During the SXSW panel “Litigation: The Cases We Need to Know,” D’Lesli Davis, a partner in the Dallas office of Norton Rose Fulbright, and Stan Soocher, associate professor of music and entertainment industry studies at the University of Colorado Denver, offered an overview of some legal situations currently impacting entertainment law. In their allotted hour, they walked attendees through a number of specific cases, including the following selections.
Gaga, ooh law law
Wendy Starland v. Rob Fusari
When Lady Gaga burst onto the music scene in the late 2000s, her stellar voice, stage dramatics, and avant-garde sense of style drove her to become one of the world’s most predominant musicians—perhaps more popular than her producer Rob Fusari could have imagined. Before Gaga achieved fame, Fusari made an oral agreement to split his revenues earned from the singer with the person who discovered her.
That person was Wendy Starland, who found Gaga in 2006 and brought her to meet Fusari. Their relationship eventually soured and, citing that verbal arrangement, Starland sued Fusari in 2010 for her portion of the proceeds from Gaga’s work. In November 2014, a federal court granted Starland a little more than $7 million.
Spoken deals are common in the entertainment industry, noted the panelists, but most often they don’t have such big names behind them. “How many times do you hear from your potential clients about deals like that, and they just don’t come to fruition?” posed Davis. “But how scary is it that this $7.4 million finding was riding on that one person’s testimony of one side of a conversation?”
Soocher also noted that in the case there was a multitude of ways that a statute of frauds in the oral agreement could be interpreted. The statute is only enforceable if it can be performed in one year; at what point could that one-year period start? When Starland walked into the room and discovered Gaga? When she brought her to Fusari? When recording started? “Obviously, this needs to be more formalized,” Soocher said.
Give it up
Gaye v. Thicke
Just days before SXSW, a court awarded $7.3 million to the family of Marvin Gaye as the result of the contentious and highly publicized Gaye v. Thicke copyright case. “When was the last copyright infringement case that got this much media attention?” Soocher asked. “Maybe not any because of social media.”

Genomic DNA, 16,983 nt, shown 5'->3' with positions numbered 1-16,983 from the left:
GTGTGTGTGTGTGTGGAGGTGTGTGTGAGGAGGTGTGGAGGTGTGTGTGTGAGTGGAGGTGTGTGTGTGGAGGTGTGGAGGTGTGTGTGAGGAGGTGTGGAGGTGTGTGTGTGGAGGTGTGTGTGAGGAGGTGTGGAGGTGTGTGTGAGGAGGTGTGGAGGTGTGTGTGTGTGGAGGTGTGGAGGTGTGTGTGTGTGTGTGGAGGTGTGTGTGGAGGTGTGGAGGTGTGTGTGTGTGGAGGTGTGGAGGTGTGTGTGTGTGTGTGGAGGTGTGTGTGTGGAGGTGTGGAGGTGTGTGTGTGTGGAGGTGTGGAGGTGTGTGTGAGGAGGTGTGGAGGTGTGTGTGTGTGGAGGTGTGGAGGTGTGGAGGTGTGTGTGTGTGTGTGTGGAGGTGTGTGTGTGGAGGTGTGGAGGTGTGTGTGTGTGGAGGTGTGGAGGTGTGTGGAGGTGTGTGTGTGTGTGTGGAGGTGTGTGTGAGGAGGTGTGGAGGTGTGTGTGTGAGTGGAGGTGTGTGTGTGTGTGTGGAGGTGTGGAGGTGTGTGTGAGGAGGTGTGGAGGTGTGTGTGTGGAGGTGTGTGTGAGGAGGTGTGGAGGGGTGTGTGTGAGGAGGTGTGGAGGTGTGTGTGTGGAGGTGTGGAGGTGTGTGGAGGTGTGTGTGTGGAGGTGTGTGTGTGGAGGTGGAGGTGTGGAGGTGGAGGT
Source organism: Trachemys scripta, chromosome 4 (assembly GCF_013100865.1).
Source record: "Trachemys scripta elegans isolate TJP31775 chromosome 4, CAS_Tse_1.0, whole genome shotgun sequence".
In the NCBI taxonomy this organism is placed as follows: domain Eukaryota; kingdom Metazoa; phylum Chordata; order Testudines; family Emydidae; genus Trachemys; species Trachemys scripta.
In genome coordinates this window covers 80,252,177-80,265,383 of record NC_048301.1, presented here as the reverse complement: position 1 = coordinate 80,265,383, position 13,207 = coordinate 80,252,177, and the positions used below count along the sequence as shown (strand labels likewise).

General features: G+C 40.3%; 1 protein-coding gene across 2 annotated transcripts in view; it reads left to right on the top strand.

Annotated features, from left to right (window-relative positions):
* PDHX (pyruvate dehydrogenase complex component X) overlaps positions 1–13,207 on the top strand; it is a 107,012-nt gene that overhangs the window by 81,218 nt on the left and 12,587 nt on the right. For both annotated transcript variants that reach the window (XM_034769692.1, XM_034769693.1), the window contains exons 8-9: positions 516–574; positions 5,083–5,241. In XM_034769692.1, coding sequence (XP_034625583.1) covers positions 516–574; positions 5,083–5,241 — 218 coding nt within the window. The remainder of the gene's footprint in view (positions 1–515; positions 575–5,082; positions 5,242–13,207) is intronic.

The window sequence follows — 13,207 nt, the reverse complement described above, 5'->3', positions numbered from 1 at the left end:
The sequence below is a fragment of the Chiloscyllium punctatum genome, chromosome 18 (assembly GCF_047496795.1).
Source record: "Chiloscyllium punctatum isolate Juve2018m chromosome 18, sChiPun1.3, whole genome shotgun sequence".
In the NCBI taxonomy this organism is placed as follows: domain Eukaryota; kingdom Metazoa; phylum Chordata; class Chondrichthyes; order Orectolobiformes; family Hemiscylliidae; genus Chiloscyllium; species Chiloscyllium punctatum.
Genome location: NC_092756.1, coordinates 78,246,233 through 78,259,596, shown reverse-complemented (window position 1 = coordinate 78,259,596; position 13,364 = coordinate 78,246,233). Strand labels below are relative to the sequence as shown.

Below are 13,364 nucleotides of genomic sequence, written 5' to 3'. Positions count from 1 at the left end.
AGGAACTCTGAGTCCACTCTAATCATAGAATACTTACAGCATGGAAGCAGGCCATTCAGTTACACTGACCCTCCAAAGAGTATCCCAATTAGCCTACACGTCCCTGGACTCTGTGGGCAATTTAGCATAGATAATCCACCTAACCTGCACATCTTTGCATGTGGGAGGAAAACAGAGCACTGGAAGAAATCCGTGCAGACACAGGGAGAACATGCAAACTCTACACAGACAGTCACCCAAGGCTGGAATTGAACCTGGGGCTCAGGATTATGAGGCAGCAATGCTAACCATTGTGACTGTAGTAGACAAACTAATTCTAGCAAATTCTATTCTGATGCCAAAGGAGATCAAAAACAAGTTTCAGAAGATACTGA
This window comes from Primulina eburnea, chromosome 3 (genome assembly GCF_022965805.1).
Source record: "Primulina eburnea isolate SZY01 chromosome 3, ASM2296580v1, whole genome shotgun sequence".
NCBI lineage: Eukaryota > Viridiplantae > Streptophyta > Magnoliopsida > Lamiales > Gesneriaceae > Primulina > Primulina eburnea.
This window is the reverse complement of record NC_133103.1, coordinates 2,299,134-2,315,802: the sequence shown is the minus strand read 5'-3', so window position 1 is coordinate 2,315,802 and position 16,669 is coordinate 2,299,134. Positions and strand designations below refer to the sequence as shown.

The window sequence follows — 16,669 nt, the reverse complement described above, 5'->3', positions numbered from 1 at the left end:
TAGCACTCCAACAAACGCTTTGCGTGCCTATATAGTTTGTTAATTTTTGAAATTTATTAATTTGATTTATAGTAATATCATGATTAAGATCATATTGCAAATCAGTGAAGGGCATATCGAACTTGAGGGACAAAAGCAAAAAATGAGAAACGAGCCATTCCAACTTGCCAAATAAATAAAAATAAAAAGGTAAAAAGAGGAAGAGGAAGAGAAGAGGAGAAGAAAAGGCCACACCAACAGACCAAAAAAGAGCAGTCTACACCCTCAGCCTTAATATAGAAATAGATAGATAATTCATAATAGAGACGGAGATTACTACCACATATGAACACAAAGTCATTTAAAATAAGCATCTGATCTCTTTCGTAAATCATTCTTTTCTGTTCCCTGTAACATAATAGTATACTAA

At issue was Robin Thicke and Pharell Williams’ 2013 hit “Blurred Lines,” which Gaye’s heirs claimed was taken from Gaye’s 1977 tune “Got To Give It Up.” (See a mashup of the songs here.) During the trial, the defense was clinging to the idea that ruling against them would squelch future creativity, said Davis, who was previously a partner in King & Ballow, which served the plaintiffs. Still, after the verdict, an attorney for the plaintiffs maintained that they proved the melodic elements were copied.
“Whether you think that this is good law or bad law, I bet most of the people in this room would say that the feel of the two songs is similar,” Davis said.
Another factor at play? Thicke changed his narrative. In the beginning, he asserted that he and Williams collaborated to write the song in half an hour, but during his deposition, Thicke said he had nothing to do with creating the song. “It’s real easy for juries to pick out liars when the testimony is changed,” Davis said. Now, the panelists pondered, will Williams file suit for the money Thicke received for writing the song despite declaring under oath that he had no responsibility for it?
Cummings v. Soul Train Holdings, L.L.C.
Opening with a clip of the band the Blue Notes performing in the 1970s, Davis and Soocher introduced the case of Cummings v. Soul Train Holdings, L.L.C. When episodes of the show The Soul Train featuring Blue Notes member Jeremiah Cummings were put on DVD for sale and distribution, Cummings sued, noting that he had not signed an agreement to use his right of publicity and that the recordings were misused.
Right of publicity cases are tested under state law, explained Soocher, so while Cummings filed suit in New York, as a resident of Illinois, his case was considered under the Illinois Right of Publicity Act, which recognizes the statutory right but not a separate common law misappropriation claim. There is an exception of the use of an individual’s identity during a live performance so long as the use is not in a commercial. The court ruled that Cummings’ specific exception overrides any right of publicity and the case was dismissed.
“If you look at the New York and California statutes, they don’t have this specific language,” Soocher said. “I do want to say that the song they are singing is ‘Bad Luck.’”
You can see a full list of topics discussed during the panel here.